Desire named Development by Aditya Nigam


Rarely do you a read a book, where you agree with everything that the author says. This small book Desire named Development, almost like a long essay is everything that we need to know and understand as the citizens of this time and space.

Can you answer this: Does the economy exist for the sake of consumer or the consumer exists for the sake of economy? Do you drive your car or does your car drive you? If you put your thinking caps and apply a bit of common sense the answer is very obvious. We are being pushed by the economy to be a much bigger consumer than we need to be. The needs are being created. And then the products or the range of products are being produced to meet that need. Lost in this race of consumerism, we are losing the simple and basic joys of life.

Author has tried to bring attention to the fact that the private corporations are exploiting the natural resources with the help of the administration in such a way that it only benefits them. And the small landowners who are exploited get nothing out of it. I also liked his example of how one automobile takes the space of 5-6 dwellings spaces of the poor families. Unfortunately, the giver is always the poor of the society. And receiver the rich adding to the economic divide. An interesting observation is that government wants to divest its loss-making units. As they are inefficient and not so productive. And the assumption is that the private players can run them better. But when it comes to actual divestment, it is the hugely productive companies that are divested. As private players are hardly interested in the loss-making units.

He has also looked at the conundrums like Tata Nano, which is supposed to provide four wheels to families that do not have them, but at what cost? He questions our calling the European experience of industrialization as the standard experience. And shows how there is no such thing as each country there had its own journey and in its own way.

Desire named Development by Aditya Nigam

The author definitely displays his knowledge of the subject he is talking about. And keeps it to the point without beating around the bush. He starts the book on a very strong note, by putting the above-mentioned questions to the reader. And making a point that you are not deciding what you consume. But you are being made to decide in the way the industry wants. He then goes on to mention various cases where the industry is not being fair to both the citizens and the environment. And also emphasizes the nexus between the industry and the administration without which a lot of so-called development would not be possible. In between somewhere the book becomes a little sluggish but maybe it is the subject.

He ends the book Desire named Development on a positive note suggesting potential solutions. The solutions that have been experimented upon, solutions that are local and not necessarily come from the western world. And the potentiality of many more such solution. He is also positive about the facts that our cities have not been modified to an extent that they cannot be saved from the damages that come with rampant development.

I would like to add something to what the author says in this book. Today we are looking towards technology for every possible solution. And in the process, we miss out on simple and more humane solutions. For example, on my recent visit to Nalanda in Bihar, which is a huge complex and there is a problem of people using the premises to relieve themselves. It is a problem for the administration., They have to maintain the heritage site. Now the solution that they have is to install the CCTV. Which is going to take away the raw beauty of the place. And you would see cables and cameras in the ancient place. It would definitely hamper the experience of a visitor. What the authorities are not thinking of is providing proper toilet facilities so that people can use them and not use the premises.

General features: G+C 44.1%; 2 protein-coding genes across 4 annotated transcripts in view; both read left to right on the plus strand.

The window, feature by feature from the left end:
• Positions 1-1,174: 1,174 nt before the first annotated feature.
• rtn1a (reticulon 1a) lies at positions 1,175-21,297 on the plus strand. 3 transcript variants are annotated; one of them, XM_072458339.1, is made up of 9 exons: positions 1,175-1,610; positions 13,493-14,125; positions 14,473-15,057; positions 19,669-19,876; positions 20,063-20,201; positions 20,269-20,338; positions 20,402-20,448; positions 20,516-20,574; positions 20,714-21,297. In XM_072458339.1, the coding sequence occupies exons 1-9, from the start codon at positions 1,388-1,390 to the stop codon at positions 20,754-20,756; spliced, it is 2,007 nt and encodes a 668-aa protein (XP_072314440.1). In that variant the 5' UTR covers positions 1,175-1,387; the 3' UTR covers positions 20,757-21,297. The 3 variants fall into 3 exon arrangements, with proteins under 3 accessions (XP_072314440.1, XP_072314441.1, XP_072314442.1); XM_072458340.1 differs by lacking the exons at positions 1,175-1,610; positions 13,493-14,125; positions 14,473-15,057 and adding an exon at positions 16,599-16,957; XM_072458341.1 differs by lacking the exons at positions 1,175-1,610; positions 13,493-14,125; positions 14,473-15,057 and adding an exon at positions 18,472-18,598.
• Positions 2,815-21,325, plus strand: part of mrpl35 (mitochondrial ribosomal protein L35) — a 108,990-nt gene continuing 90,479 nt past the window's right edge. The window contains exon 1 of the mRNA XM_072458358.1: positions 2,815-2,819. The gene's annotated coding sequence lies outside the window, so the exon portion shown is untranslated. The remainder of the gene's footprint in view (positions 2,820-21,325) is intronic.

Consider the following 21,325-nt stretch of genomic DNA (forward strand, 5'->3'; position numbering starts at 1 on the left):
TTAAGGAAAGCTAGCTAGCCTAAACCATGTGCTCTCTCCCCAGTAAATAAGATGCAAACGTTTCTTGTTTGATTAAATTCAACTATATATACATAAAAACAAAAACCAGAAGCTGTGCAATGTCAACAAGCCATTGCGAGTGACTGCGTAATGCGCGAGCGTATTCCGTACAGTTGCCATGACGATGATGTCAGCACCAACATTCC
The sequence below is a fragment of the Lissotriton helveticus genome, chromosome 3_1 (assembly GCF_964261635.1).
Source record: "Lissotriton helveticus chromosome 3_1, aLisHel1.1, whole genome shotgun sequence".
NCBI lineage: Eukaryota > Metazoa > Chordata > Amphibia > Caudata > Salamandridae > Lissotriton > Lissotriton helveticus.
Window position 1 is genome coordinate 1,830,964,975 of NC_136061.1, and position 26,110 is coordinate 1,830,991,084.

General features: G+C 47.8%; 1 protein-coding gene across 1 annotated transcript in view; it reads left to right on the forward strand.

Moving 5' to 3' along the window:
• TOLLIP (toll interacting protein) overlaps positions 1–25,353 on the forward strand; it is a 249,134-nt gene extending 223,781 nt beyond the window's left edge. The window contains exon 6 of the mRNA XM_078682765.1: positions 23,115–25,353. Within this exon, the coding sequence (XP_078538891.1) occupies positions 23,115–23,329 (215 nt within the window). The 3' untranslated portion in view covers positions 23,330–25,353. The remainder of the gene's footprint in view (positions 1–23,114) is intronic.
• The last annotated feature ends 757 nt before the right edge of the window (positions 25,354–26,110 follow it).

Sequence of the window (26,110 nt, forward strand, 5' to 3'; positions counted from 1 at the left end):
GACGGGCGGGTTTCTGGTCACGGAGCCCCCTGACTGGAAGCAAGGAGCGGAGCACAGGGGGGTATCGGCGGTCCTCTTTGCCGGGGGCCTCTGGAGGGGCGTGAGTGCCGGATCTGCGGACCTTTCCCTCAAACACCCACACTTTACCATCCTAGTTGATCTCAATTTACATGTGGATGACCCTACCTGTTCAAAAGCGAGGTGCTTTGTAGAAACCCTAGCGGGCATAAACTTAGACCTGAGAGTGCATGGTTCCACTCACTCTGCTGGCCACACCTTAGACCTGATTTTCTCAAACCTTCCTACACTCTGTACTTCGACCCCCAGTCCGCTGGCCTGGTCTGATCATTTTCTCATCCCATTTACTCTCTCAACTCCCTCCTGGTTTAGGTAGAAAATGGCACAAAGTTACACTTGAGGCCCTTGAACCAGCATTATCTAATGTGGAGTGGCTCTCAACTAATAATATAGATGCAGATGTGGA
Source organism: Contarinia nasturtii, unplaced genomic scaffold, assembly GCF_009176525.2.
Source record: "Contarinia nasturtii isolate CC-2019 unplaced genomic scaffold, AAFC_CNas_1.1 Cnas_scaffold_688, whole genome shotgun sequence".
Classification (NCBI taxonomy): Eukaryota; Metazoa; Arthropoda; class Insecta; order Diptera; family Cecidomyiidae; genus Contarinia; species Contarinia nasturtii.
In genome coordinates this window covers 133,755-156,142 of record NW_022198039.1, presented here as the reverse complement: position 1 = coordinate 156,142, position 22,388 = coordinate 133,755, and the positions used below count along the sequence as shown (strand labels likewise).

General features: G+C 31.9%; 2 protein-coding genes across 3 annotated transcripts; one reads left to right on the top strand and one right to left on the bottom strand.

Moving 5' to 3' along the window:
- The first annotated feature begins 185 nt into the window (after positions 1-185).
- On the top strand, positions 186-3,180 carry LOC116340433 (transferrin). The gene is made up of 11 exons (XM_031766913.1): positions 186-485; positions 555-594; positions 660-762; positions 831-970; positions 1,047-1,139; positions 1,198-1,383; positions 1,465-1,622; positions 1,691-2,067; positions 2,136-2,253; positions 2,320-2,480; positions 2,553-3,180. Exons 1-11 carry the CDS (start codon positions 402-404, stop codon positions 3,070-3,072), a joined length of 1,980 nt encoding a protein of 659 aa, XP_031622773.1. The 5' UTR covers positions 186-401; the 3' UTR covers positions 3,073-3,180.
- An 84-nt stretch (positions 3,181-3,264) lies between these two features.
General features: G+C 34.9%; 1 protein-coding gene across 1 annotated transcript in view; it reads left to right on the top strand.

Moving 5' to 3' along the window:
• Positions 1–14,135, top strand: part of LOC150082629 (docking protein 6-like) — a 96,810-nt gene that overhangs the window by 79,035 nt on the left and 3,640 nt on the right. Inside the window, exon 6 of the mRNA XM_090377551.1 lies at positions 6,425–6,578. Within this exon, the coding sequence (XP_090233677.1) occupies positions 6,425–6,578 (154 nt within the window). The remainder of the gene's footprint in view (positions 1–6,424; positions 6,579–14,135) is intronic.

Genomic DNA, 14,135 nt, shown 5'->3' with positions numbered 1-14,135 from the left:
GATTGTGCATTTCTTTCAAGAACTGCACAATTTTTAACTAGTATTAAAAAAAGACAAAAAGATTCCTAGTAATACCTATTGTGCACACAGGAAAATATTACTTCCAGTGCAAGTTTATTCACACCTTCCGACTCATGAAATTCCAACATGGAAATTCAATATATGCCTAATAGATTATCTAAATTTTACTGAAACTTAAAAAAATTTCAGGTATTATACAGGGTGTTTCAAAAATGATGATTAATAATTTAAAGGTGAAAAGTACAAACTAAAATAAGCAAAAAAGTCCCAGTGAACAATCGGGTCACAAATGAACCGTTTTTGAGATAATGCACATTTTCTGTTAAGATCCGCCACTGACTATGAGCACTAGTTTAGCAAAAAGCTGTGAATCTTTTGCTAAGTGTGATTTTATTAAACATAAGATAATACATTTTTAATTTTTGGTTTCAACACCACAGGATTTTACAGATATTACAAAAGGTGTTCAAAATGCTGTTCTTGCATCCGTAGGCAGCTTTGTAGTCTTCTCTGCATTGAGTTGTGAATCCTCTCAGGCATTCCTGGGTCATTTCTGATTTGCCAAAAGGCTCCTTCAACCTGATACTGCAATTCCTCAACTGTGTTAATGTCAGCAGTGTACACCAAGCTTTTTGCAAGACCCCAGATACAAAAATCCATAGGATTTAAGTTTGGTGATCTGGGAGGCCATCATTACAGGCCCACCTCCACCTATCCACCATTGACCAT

Is the toilet facility anyway not a basic requirement for such a huge complex? This would help the visitors and would also keep the complex clean. But the CCTV vendor needs to sell and make money. So now you see every government building being installed with them. Technology is taking over our lives and to every problem, we need a technology solution. Sometimes not because we need it but because the technology company needs to sell. There is a need to look for simple solutions.

I would recommend everyone to read this book Desire named Development.

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  1. I love your travelogue – couldn't read it all. Will come back I guess. The pictures are professional.

    And about matters presented in "Desire named Development", I always feel it is a slippery ground. Things are not as straight-forward as they seem – so I would rather restrain from joining the altruistic bandwagon. Economy at the end of the day is a "zero-sum" game and I think any alternative to the present system will also be equally bad. But may be if I can, I will read this book. Thanks for suggesting.

    And still Loling over what you said about A Flawed God. Totally appreciate the warning. I am surprised that Hachette published the book.

    p.s.: Found the blog on Indiblogger.

  2. @Grasshopper : Thanks. I agree with you on development to an extent. But my theme in life these days is simplicity and I think most of what we are doing today is complicating things. So to that extent I would like to see if I and my writing can make things simpler.

    Thanks Indiblogger for connecting me with interesting people.


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